Playwright and cast in Verdun
(l-r standing: Lucie Beaudoin, designer, Charlebois, Marie-Christine Legault,
Ernest Plitong, Jacoba Knaapen, Fennario, Jim Murchison; Bob Barnard)
A young company makes noise even as it says farewell
by Gaëtan L. Charlebois
[Ed: This is the first of an occasional series of first-person pieces on moments in Canadian Theatre's past. Anyone wishing to write a memoir for The Charlebois Post, please contact us.]
It was the last big hey-day of English-language theatre in Montreal. It was the end of the 70s and we had two major newspapers (therefore two critics who, it was suspected, despised each other), weeklies in every small town on the Island and radio and television was local and covered the arts. The possibilities, for a young theatre company, were enormous and every kid coming out of theatre school had a place to go (if not a salary to live on).
My company, The Group of Four, was tight-knit (some would say too much so) and dedicated. But we had no money.
I was 18 when I directed and financed my first production; Jerome Kilty's Dear Liar which played John Abbott, downtown, Quebec City and Ottawa and armed us with decent enough reviews to continue. Echoes, What the Butler Saw, The Good Doctor and a Kabuki-style Romeo and Juliet followed. Hit or flop, each show doubled our audience but I had spent everything and was working a day job and rehearsing late into the night and on weekends - simply: burning out. My company, The Group of Four, was tight-knit (some would say too much so) and dedicated. But we had no money.
So I took a gamble. I was working at Centaur, at the time, and our star there was playwright David Fennario. He had come to AD Maurice Podbrey's attention years before as a published diarist with a terrific book, Without a Parachute. For Podbrey he had produced giant (and brilliant) successes like On The Job and Nothing to Lose. However, WaP had never been brought to the stage. So I called Fennario. Miracle! He had seen Good Doctor, liked it, and was open to the idea of a collaboration.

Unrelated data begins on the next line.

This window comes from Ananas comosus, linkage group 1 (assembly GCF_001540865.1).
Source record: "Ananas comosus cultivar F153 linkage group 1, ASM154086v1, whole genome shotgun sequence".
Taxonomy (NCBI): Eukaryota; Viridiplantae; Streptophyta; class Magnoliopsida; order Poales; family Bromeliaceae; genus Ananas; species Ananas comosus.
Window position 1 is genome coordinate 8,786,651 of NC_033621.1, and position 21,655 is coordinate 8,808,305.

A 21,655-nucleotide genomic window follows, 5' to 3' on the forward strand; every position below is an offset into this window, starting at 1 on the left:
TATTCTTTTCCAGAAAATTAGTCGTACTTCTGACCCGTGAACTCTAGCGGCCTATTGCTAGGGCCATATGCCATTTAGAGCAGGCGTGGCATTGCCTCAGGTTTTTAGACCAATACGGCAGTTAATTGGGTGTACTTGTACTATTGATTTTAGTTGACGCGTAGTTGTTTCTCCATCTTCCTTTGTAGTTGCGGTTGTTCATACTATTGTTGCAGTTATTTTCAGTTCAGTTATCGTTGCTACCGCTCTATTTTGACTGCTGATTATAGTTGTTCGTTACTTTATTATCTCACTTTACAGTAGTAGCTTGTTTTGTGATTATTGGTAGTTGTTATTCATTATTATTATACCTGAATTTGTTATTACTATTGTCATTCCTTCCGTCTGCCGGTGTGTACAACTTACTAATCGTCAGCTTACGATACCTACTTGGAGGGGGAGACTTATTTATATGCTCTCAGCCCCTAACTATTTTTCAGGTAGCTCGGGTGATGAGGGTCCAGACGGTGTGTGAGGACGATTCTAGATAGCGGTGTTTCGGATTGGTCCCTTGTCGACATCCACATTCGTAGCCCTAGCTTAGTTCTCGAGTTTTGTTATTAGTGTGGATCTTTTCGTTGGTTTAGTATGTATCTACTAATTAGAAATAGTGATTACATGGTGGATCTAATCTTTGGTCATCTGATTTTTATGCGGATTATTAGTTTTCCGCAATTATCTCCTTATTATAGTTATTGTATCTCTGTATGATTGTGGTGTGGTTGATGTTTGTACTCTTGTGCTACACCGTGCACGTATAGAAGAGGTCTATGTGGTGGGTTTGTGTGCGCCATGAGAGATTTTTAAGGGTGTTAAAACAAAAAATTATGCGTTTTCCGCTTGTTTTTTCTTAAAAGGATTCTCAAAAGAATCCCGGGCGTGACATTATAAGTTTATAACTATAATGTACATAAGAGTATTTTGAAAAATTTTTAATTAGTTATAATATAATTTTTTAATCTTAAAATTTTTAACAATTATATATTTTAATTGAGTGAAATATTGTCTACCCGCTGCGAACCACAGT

He was working on a new project (Balconville)...
I was terrified when I met him for coffee in Verdun. I was a gibbering idiot. Then he said, "Listen to this," and put some money in the small jukebox at the table in the greasy spoon and out blasted Queen's "We Will Rock You". I knew the song, I loved the song. Fennario said, "That's Without a Parachute. That's me. That."
He was working on a new project (Balconville) and so I suggested my team and I work on improvs around the diary for a few weeks and then present them to him as a first step. He liked the idea and off we went.
God, it was fun! We were doing a fucking new Fennario! The buzz was white hot, spirits were soaring. Then Fennario came back and watched what we'd done. After...silence... Then, "You made my family look like da fuckin' Brady Bunch!" But David has always been so charming, so soft-spoken (despite the rage in his plays) that we took it well...even laughed, I think (my titter an octave higher and considerably more effeminate than usual).
I encouraged the actor playing him, Bob Barnard, to study the playwright and Bob turned in one of the great performances I've seen.
And the work began and went extremely well. Fennario is one of the great theatrical accomplices. He not only was there for every frigging rehearsal, proposing tweaks to his script constantly, but he stayed out of my way as I directed. I encouraged the actor playing him, Bob Barnard, to study the playwright and Bob turned in one of the great performances I've seen. Moreover, everyone loved David. The cherry on the sundae was when he took us on a tour of Verdun, during a street festival there, showed us the sights - all of which taught us bunch o' burbies more about his book than we could have learned in years of study.
Without a Parachute was a smash hit, selling out more often than all our other shows combined. But I (we) were broke. I was saddled with several thousand dollars debt from the ill-advised R&J (and that after I had sunk my prize-winnings from the Clifford E. Lee Award into the enterprise). On the closing night I gave a pre-show speech saying goodbye for the company.
By this time, the Montreal Star was closed by a stike (it would flounder and die) and radio and television was feeling the punch of new media (especially cable) which would eventually hobble them as well.
But Fennario, a true hero of our theatre, and his Balconville, would go on to defy everything.